Dead Malls and Ghost Cities

In 6. Shock of the New, Uncategorized by Lulu1 Comment

I love modern architecture, at least some of the pioneers and canonized figures and buildings. I love the ideas, experimentation and boldness. From Philip Johnson’s Glass House to Mies Van Der Rohe’s ‘modern temple’ at the Illinois Institute of Technology. The seriousness is quite poetic and can be somewhat humorous. For instance Le Corbusier and his ‘machine for living’ Villa Savoye was deemed unlivable.

Yet to me the failure of modern architecture lies in its vast and terribly thoughtless reproductions we find everywhere. The philosophy for architecture to become standardized and reproducible is flawed. In Geography of Nowhere: The Rise and Decline of America’s Man-Made Landscape, Kunstler remarks “Modernism did its immense damage in these ways: by divorcing the practice of building from the history and traditional meanings of building; by promoting a species of urbanism that destroyed age-old social arrangements…” One of these modern failures are malls.

Malls make my skin crawl. I despise them the moment I drive into the grid parking lots. The polished stone floors go on for miles. The maze of escalators that lead to numerous levels that look and feel identical. The colossal scale of capitalism. The fluorescent light make my head hurt. Big name stores collapse onto me from all sides. The bizarre placement of palm trees, cars or fountains in random ‘plazas’ within the mall that stand empty. People rush around with eager eyes but no one seems to see each other. If someone dropped me in front of a mall anywhere in the country, with great possibility I would know what to expect without ever having been inside.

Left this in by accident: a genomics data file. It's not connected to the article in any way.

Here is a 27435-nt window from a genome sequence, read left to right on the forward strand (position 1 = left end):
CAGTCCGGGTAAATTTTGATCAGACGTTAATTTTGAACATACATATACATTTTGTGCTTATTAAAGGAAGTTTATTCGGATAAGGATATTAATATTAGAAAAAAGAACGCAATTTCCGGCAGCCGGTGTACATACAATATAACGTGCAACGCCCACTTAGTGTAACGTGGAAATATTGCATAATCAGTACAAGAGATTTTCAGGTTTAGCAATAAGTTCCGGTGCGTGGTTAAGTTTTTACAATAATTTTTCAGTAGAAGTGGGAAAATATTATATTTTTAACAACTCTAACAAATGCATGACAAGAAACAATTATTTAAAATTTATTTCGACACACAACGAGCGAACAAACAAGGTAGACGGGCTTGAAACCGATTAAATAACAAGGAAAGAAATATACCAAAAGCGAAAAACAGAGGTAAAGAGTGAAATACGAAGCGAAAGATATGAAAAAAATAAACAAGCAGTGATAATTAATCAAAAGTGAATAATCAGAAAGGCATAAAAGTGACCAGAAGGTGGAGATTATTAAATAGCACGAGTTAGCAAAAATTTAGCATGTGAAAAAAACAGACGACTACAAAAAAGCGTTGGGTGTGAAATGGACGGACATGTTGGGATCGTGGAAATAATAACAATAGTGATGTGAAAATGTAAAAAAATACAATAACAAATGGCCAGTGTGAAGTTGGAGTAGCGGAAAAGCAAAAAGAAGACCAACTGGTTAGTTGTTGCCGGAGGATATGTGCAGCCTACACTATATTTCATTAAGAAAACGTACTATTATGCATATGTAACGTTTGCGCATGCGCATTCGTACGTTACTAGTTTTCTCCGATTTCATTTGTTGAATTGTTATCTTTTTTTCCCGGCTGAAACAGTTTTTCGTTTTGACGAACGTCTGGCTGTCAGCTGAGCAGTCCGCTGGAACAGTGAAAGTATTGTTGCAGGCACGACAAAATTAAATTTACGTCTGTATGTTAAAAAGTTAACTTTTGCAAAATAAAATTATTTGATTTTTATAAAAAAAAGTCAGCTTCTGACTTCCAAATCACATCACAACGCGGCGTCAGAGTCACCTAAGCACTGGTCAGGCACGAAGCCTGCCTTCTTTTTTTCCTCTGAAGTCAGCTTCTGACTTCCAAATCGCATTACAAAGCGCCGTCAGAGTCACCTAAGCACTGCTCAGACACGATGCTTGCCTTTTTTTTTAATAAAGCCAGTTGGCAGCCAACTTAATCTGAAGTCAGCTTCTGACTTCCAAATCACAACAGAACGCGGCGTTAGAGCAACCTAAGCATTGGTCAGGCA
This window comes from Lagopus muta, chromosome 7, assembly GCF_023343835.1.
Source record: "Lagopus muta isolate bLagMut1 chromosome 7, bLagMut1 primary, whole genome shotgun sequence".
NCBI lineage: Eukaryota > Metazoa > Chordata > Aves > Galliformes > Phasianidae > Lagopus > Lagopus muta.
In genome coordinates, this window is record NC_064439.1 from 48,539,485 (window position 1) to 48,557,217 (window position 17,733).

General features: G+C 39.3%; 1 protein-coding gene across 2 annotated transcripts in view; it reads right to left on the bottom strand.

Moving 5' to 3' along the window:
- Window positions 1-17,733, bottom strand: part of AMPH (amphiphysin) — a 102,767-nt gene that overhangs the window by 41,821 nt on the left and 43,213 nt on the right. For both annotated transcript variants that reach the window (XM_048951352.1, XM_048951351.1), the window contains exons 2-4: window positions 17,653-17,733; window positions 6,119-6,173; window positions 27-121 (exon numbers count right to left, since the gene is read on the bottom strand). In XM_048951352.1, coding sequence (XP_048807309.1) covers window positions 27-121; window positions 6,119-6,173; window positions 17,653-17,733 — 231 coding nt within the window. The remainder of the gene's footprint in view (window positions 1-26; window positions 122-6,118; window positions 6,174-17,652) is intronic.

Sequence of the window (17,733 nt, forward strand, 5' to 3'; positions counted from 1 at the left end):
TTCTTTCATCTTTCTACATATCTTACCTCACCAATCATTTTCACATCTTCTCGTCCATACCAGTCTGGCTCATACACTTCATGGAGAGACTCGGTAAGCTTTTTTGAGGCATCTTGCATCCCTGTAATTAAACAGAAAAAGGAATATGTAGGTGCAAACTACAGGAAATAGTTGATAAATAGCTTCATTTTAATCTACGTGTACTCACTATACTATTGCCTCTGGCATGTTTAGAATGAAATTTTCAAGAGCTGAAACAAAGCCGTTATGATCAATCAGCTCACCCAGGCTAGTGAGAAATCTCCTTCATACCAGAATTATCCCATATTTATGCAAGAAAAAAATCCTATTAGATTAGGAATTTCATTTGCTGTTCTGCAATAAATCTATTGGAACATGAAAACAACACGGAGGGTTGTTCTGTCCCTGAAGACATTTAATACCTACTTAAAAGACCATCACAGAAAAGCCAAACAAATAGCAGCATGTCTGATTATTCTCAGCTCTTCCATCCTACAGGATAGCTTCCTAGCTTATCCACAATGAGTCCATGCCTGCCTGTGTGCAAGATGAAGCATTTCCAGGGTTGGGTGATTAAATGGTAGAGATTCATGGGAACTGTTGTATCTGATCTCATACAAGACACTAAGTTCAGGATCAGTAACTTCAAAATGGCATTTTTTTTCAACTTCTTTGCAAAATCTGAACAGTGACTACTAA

Malls feel like a simulations of the real world. They simplify life. It is convenience that rules over experience. I can get my ears pierced, buy my groceries, purchase a new outfit and go to the movies all in the same place. It centralizes the experience of life so that people only have to live within their homes, cars and malls. They are nonspecific and relate to nothing, such as function, symbolism or history.

In Jackson, Mississippi an old mall was turned into the Jackson Medical Mall. It is an appropriation of the ruins of failed modernism. The architecture has no context and can be used for literally anything. Although the medical center looks a little awkward the spirit of mall ceases to exist. It is fast, ugly and dumb architecture.

Similarly, entire cities are being erected with no one to live in them. Others are recreations of cities that already exists, like Paris. They are known as Ghost Cities and are truly terrifying. How can you build a city with no one to occupy them? I highly suggest watching the short YouTube video on Ghost Cities posted below!



  1. I think it is hilarious that a mall was changed into a hospital. I agree with you that the simplicity of modern architecture takes away from any possibility of character, so a space is not really special for what it is used for. The high school I went to was a modern building and was originally built to be a prison. It is so ugly and was miserable looking. There were also no windows in classrooms because they were designed for confinement. I also find the Ghost Cities to be so bizarre. I think a big issue with modern architecture was that it didn’t really consider the necessity of making a space useful.

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